I should also mention that some public bodies approach FOIA requests in a very silly manner. When I made a request to the Wexford County Sheriff earlier today, they had a .pdf of 16 pages in length showing the forms they use for FOIA.
It should be noted first that you are never under an obligation to use a FOIA request form supplied by a public body, in fact it's usually created in order to insure that you won't be able to adequately achieve your purpose, as their design (with few exceptions) is meant to limit your scope and/or maximize their ability to deny your request.
But the county, it appears, would be content to mail you about six-ten form pages in the mail with appropriate checks in appropriate boxes informing you why your request for a page of non-exempt records may cost you dearly.
Government, as usual, can't figure out how to do anything efficiently. Did you ever hear the story of my first request sent out to Ludington? I haven't referred to it recently, but it is the occasion of my 326th FOIA request and it should be recalled as it once again was a giant fee for something that should have been easy to retrieve.
John Shay was the FOIA Co-conspirator Coordinator then back in the fall of 2009, and I had noticed that the Building Inspector delivered a summary of new building projects each year as he was required to do by the city charter since 1987. I asked to inspect those summaries at the city hall in a mailed request. I was sent a bill for nearly $1000 with no explanation. When I contacted him again, I found out that the bill covered over $100 in copies I never asked for, and what amounted to nearly two weeks of the Building Inspector's time.
On further inquiry it was learned that they had lost three of the years' summaries during that time, and Shay had thought it would take me two weeks to look through each individual address folder to get information from those three years-- and to keep the records secured and properly kept he would need the BI to babysit me.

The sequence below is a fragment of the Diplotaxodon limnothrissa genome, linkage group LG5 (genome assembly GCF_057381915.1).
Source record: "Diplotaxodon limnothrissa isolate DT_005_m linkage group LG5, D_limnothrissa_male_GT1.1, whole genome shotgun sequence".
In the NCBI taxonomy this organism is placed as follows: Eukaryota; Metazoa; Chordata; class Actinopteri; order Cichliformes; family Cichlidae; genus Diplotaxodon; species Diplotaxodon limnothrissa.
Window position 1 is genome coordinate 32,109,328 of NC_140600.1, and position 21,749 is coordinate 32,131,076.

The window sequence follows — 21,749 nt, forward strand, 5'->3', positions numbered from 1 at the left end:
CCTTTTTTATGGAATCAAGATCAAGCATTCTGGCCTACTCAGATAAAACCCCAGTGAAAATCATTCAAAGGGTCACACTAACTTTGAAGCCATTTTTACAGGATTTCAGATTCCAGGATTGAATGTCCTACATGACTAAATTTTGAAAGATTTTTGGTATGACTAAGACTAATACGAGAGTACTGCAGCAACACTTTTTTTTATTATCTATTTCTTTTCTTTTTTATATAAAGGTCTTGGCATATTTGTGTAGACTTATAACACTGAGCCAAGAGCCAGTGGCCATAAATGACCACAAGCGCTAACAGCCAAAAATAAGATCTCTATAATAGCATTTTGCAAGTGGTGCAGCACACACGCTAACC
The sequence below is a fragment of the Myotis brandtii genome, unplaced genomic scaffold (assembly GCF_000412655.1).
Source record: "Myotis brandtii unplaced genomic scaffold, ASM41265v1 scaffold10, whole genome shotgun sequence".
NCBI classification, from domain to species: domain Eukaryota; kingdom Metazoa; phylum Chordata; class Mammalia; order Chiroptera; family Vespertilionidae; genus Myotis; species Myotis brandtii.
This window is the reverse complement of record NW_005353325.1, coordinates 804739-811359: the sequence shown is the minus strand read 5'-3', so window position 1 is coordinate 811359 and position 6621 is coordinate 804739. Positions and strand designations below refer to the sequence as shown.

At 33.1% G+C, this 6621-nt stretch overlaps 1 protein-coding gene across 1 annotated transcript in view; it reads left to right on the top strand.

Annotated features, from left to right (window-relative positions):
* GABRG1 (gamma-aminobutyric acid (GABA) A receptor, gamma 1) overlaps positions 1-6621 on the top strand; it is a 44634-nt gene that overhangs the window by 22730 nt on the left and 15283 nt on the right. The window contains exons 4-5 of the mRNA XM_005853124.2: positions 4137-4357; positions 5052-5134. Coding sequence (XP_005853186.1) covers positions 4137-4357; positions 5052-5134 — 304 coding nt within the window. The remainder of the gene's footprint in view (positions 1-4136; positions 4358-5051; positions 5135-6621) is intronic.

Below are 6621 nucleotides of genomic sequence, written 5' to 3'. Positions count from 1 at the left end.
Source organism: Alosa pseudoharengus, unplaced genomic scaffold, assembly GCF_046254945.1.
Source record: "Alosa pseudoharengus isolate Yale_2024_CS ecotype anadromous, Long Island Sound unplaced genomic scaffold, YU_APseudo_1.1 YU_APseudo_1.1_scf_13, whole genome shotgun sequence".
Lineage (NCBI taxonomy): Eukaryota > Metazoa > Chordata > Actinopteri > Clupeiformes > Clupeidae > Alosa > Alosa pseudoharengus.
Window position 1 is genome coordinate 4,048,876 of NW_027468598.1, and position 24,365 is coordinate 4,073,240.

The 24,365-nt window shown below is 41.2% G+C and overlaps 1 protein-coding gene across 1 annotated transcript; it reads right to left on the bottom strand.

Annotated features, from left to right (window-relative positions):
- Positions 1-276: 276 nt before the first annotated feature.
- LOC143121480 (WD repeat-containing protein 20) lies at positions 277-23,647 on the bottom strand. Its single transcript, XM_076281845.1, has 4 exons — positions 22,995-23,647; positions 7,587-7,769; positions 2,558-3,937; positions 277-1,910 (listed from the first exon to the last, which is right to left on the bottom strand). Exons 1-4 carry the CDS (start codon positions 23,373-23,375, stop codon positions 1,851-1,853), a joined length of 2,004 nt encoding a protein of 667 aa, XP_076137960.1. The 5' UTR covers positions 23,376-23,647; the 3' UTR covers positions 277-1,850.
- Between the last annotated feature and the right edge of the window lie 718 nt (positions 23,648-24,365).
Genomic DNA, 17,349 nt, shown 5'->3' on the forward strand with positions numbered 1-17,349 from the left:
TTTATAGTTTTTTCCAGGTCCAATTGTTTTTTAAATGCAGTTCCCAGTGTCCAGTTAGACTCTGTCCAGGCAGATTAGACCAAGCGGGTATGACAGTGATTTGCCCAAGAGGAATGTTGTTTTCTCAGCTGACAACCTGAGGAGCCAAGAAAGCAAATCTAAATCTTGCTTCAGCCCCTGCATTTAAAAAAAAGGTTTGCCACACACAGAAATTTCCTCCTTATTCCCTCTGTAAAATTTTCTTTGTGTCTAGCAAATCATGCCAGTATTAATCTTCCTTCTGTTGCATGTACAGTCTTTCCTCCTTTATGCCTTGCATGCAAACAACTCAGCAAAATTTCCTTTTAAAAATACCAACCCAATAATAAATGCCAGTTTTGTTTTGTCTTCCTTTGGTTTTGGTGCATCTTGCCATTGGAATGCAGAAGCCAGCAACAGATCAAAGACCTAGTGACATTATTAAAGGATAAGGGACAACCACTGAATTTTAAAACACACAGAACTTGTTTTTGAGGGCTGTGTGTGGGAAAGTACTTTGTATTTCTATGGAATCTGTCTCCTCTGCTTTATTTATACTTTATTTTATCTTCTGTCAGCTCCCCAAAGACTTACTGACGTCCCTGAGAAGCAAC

FOIA Coordinator Shay had a lot more moments like this, before the city council finally relieved him from this aspect of his job and replaced him with non-city attorneys who charge attorney rates and at times know little about where documents in the city records may be kept. The councilors added an extra level of complexity to their process of fulfilling a FOIA request, multiplied the costs dramatically, and told the public it was a great thing. It's crazy is what it is, and it illustrates how out of touch they are with reality.
Why did I ask for those summaries, you may ask?
To show that the city was failing to enforce their own sidewalk policy time and time again by requiring newly constructed buildings to install sidewalks, then having no sidewalk ever go in. A practice they still continue to this day while they speak of the importance of walkability and sidewalks.
Ridiculous.. Obviously to hide info.